This is also true of government-owned spectrum. If an entrepreneur can prove far greater potential usage, it should revert to the public. Chips are available today that can be tuned to virtually any new spectrum. Apps can be written in weeks. Venture capitalists and Wall Street would gladly provide access to capital. So what are we waiting for? Start making those "Free the Spectrum!" T-shirts.
• Disease diagnostics. Have the Department of Health and Human Services declare that Medicare will pay for any diagnostic test or device that can be proven to save money over five years—for example, detecting a cancer at Stage I when it's cheaper to treat versus at Stage IV, when it is expensive and often fatal. Some will prove worthy, others won't. But it's a self-correcting process—if a test or device doesn't save money, then reimbursements stop. That will help focus entrepreneurs' efforts, and the resulting innovation will both save money and create private-sector jobs.
• End the mail monopoly. The U.S. Postal Service, which posted a net loss of $3.1 billion in the third quarter alone (there is only so much junk mail and Hallmark cards to deliver anymore), is finally starting to rationalize small post offices, recently putting 4,000 of them on a list for possible closing. Accelerate this task by ending the USPS monopoly on first- and third-class mail. Entrepreneurs will jump into action. Online bill payment will become ubiquitous. UPS and FedEx and a host of new companies will create more productive forms of delivery. The Postal Service won't end, it will just slowly fade away.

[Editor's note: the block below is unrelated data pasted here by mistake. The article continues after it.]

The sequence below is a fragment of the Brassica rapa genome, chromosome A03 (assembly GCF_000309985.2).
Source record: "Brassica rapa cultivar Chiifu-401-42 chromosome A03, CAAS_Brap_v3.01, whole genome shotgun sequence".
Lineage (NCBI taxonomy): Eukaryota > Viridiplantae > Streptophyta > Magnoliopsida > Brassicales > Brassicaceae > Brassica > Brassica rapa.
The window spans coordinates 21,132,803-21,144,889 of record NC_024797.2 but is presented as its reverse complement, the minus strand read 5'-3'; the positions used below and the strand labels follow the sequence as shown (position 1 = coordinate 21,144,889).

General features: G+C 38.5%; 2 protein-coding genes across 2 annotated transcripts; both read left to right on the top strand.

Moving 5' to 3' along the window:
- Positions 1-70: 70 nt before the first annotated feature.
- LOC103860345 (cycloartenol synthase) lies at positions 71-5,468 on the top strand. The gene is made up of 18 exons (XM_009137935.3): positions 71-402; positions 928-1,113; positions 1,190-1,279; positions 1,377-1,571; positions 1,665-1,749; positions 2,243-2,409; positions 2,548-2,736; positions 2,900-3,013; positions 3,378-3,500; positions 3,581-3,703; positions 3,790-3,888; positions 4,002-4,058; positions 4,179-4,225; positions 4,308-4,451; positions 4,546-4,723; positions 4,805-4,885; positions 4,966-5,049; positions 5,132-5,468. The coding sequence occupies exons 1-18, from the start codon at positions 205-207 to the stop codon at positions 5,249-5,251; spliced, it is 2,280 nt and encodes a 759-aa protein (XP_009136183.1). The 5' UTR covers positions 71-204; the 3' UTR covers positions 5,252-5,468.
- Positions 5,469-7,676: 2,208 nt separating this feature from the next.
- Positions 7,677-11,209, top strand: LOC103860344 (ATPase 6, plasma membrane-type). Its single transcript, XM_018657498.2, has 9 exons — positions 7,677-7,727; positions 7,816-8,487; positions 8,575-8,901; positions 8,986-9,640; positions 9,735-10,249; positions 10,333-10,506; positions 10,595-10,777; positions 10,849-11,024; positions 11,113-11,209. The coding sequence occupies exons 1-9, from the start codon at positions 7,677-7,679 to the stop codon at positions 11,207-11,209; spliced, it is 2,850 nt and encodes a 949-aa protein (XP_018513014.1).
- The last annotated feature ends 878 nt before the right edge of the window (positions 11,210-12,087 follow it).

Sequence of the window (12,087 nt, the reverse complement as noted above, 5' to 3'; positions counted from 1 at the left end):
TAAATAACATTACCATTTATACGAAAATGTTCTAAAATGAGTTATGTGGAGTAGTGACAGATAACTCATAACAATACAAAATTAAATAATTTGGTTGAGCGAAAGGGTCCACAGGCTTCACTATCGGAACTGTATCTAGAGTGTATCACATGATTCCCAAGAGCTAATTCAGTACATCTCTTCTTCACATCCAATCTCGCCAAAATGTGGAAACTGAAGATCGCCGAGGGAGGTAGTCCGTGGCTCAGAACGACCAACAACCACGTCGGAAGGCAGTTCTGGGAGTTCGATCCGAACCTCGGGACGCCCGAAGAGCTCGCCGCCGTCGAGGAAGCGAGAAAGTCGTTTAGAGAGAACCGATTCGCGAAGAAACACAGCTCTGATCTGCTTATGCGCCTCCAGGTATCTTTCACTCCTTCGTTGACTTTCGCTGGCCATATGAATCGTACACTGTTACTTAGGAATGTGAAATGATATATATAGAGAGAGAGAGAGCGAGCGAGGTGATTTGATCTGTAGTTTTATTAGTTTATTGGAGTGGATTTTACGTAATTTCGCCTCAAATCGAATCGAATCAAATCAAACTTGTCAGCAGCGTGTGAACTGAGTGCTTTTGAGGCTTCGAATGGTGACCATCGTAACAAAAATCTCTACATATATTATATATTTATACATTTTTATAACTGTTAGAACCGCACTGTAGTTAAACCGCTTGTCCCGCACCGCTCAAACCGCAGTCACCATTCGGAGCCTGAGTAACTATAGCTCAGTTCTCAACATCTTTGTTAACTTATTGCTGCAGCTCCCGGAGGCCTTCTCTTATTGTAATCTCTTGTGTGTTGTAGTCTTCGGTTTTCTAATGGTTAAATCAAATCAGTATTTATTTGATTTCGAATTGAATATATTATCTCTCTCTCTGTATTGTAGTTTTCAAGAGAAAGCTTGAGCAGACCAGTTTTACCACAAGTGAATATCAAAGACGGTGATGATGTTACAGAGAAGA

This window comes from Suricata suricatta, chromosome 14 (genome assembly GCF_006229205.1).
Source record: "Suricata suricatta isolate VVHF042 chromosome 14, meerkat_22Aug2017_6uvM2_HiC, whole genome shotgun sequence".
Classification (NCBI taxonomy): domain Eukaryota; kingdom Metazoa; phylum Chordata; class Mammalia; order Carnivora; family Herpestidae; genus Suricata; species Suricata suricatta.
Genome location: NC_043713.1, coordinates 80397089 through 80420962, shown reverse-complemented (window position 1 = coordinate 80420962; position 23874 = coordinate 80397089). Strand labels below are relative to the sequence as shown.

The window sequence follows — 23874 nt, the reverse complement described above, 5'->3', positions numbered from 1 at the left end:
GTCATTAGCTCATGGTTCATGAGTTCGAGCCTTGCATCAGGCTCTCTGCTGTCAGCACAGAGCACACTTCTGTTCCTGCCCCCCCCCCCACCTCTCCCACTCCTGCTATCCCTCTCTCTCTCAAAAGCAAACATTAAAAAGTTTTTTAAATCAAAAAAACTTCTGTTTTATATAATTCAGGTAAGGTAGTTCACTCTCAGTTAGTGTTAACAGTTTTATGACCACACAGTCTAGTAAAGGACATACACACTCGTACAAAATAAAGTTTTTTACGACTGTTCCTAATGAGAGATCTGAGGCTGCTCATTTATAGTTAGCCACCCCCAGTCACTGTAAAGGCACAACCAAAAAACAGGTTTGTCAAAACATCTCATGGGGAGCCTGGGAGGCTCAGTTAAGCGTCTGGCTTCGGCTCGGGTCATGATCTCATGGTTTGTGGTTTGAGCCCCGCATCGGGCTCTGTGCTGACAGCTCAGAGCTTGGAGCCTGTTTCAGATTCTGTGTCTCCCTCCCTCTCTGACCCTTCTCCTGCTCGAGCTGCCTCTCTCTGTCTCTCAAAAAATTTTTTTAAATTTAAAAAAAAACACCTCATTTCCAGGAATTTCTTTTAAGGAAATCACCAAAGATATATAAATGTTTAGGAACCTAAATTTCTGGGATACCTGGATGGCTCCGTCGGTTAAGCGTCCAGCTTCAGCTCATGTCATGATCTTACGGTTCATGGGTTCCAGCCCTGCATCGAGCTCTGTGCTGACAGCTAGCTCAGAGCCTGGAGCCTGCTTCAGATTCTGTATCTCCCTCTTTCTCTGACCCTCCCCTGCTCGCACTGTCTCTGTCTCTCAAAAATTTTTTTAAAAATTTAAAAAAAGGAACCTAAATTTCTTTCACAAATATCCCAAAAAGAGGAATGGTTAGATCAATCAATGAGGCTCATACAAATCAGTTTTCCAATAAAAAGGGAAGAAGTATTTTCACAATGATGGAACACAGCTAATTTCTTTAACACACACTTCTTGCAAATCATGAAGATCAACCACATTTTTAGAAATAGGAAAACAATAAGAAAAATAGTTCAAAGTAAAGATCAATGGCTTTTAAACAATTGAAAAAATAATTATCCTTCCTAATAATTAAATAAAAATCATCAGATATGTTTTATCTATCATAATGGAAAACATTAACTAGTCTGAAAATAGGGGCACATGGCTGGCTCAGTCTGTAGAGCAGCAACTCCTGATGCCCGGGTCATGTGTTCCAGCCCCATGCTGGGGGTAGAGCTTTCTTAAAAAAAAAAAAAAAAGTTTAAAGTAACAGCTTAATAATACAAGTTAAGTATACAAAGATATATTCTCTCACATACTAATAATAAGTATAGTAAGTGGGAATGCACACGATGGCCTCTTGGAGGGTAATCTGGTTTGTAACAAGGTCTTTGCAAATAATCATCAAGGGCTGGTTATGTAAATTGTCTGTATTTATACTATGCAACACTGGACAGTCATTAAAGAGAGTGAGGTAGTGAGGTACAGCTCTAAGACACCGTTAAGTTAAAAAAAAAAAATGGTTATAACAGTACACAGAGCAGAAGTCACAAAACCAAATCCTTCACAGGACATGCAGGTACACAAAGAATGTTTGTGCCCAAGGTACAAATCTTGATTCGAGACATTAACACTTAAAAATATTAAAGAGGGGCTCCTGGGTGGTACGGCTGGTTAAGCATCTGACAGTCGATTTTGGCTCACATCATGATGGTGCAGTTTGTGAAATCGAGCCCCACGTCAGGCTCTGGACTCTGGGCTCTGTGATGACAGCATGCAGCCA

• Frack this. The revolution in natural-gas extraction, driven by hydraulic fracturing, or "fracking" of America's huge shale deposits, has boosted shale gas to 25% of America's gas supplies from 1% in 2001. But environmentalists are pushing to close down this booming industry due to concerns over contamination of water supplies. Here's a solution: Declare all hydraulic fracturing legal with the caveat that drillers put up a bond equal to the potential cleanup cost of environmental damage. This will force large players to consolidate what is mostly a "wildcat" market. The big guys will be much more careful in their extraction techniques, knowing mistakes cause huge losses.